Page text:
In a recent episode of our podcast, FitzMartin CEO Sean Doyle sat down with Luke Allen, the CEO of OHD, an international manufacturer and distributor of medical device instrumentation. In their conversation, they talk at some length about building a powerful, innovative sales culture. Luke makes the point that your culture actually helps bring in the kind of people who make the culture strong, in a kind of self-fulfilling cycle.

Sean Doyle:

Hello, welcome to this episode of Aligned, the podcast for executives of emerging middle-market companies. Today, we have a special guest, Luke Allen from OHD.

Luke Allen:

Thank you, Sean. Excited to be here.

Sean Doyle:

Glad to have you back. We had a good conversation last time and after that and a little bit of a boomer/millennial dialog. And yes, I’m the boomer. I get it. Yeah, that hasn’t changed. You’re getting closer to me. No, I guess you can’t. You’ll always be chasing me. Always.

Luke and I had a conversation that I thought was important. And I think every executive of any organization has to be thinking about culture, but specifically sales culture. So, all presidents, CEOs, leaders have some sense of culture. And I’m beginning to feel there’s a dialog about culture in the workplace environment and coaching and consulting because it’s being recognized as a lever to pull as an important part, that’s not necessarily…it feels soft, right? It’s not a structural thing like accounting.

Luke Allen:

One example of what you’re talking about is when you go and try to Google definitions of sales culture, company culture, it’s very hard to find what those are. For instance, Forbes struggles to even define it in their entire article around culture, they actually never even give you a definition. So how do you define it, if Forbes can’t even give you a definition? So I think that’s what people can struggle with.

Sean Doyle:

So, look, I’m no Forbes, but I would guess that a sales culture has to do with everything from the attitudes of the people, the environment around objectives, the way you structure things like meetings and reporting. Do you have a call sheet? Do you not have a call sheet? Is it loosey-goosey or is it very systematic?

Luke Allen:

Yeah, I think that’s that’s probably a good definition of it, especially from a boomer generation answer as well. So, the other side of culture would be everything from employee attachment or retainment or how the employees are feeling about their job or development of those employees. So there’s also those softer sides of culture, too, that are hard to measure. And I think that some CEOs and presidents have a lot of questions around or even do they believe in those things? Do they really drive revenue? Do they really drive profitability? Some people would say, I don’t really know if I really buy into that fully.

Sean Doyle:

Do you? You’re a CEO.

Luke Allen:

Yeah, I do. 100 percent. Yeah. We’ve seen major return on investment for strategic onboarding programs, development programs. We’ve seen retainment of our talent through those specific strategies. And I firmly believe that that does drive business growth and revenue. So I think you have to have those strategies put in place to compete in today’s world for sure, because the awareness of what other companies are doing is extremely easy for employees to find, know, talk about even more easily than it was just a few years ago.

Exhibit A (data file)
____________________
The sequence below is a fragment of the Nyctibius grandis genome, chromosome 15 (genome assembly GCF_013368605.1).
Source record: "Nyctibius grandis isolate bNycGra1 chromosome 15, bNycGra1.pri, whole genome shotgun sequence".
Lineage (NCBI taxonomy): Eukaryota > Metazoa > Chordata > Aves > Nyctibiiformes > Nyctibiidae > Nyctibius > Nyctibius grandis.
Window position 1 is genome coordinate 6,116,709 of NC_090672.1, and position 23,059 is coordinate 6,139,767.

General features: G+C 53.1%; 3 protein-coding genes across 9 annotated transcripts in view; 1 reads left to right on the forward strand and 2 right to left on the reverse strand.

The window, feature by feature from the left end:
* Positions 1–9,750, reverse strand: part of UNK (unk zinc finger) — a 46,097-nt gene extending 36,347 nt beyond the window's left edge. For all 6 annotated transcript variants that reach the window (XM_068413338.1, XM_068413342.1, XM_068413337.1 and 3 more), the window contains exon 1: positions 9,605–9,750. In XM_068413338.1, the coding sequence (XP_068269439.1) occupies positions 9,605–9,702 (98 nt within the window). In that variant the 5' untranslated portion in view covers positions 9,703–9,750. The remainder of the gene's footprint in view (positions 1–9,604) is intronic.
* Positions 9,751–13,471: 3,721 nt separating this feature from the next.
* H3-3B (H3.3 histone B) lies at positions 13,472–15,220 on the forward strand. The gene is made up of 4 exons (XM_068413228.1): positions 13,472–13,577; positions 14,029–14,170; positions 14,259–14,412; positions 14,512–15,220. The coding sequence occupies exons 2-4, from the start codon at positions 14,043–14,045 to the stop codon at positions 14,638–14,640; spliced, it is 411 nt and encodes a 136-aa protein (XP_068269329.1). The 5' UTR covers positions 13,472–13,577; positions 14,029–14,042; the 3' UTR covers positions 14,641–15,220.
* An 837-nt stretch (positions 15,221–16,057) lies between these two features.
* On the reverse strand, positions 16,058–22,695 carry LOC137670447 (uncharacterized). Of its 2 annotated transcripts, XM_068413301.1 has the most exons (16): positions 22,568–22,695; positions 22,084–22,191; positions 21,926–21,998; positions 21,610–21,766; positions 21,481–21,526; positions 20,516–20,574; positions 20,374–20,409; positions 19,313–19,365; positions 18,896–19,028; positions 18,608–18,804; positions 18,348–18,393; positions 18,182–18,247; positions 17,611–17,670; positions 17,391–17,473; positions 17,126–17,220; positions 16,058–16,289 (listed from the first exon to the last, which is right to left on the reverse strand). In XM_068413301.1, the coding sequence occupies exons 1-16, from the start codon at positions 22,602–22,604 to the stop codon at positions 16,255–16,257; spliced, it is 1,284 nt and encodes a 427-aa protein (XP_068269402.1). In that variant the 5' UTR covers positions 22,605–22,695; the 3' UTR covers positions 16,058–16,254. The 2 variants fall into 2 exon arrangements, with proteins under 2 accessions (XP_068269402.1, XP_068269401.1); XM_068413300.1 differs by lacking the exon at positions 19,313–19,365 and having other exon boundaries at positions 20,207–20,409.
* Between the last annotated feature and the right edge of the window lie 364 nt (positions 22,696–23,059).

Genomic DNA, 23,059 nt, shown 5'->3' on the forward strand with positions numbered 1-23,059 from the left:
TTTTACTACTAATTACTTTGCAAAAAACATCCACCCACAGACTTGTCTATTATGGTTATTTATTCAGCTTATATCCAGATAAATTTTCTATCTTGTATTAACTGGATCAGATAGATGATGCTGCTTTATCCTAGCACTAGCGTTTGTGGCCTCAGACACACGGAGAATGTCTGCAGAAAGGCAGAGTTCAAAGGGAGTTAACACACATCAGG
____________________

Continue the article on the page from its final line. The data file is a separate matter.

Sean Doyle:

Do you mean things like Glassdoor, those kinds of salary/comp kind of models?

Luke Allen:

Sure, Glassdoor is a good example, but even just the way that people talk about the companies they work for or, you know: “Hey, I just got hired at this company,”  “How was your first day?” A number of years ago, that really wasn’t as talked about as it is today and what the processes people go through when onboarding, and giving them a vision of where their future is within a company. That’s very much a topic of discussion for people as they move into new jobs.

Sean Doyle:

Interesting. If I hear you right, I would think things like social media are part of what you’re talking about.

Luke Allen:

Yeah.

Sean Doyle:

When people ask me questions about marketing and they’re asking how should I leverage social media, my typical answer is that it might have a five percent impact on sales, but it probably has a 90 percent impact on culture. Because it’s a way to see: are these people I want to work with? Do they look like me? Are they passionate about the things I’m passionate about? Am I correct in understanding that?

Luke Allen:

Yeah, I think your read is exactly right. So, every business is different. So if you have a product that appeals to people, social media might be what you market through more. But for a company like we are — we’re a medical device instrumentation business — we don’t really get a lot of revenue generation through social media. But what we do leverage social media for is for current employee retainment and attraction of top talent, because it’s not just that you’re a cool place to work and people can make money working there, but when they see that you develop employees, that you have paths forward for development, that they see friends that work at your company, that are talented and growing and developing. That’s a different type of marketing for your business that is free. But it also drives key people to you, rather than having to go to Monster and post a resumé, you already have identified top talent that wants to come work for you. That’s a different, that’s a proactive approach rather than a reactive approach. And you’re in much better control of who you’re bringing into your organization and that sets you up to win.

Sean Doyle:

So if you’re a CEO, I know you’ve said in the past that every CEO is wanting to improve their sales force, yet more ROI out of it. But often they don’t know how to approach that problem. You have three categories. Tell us about those.

Luke Allen: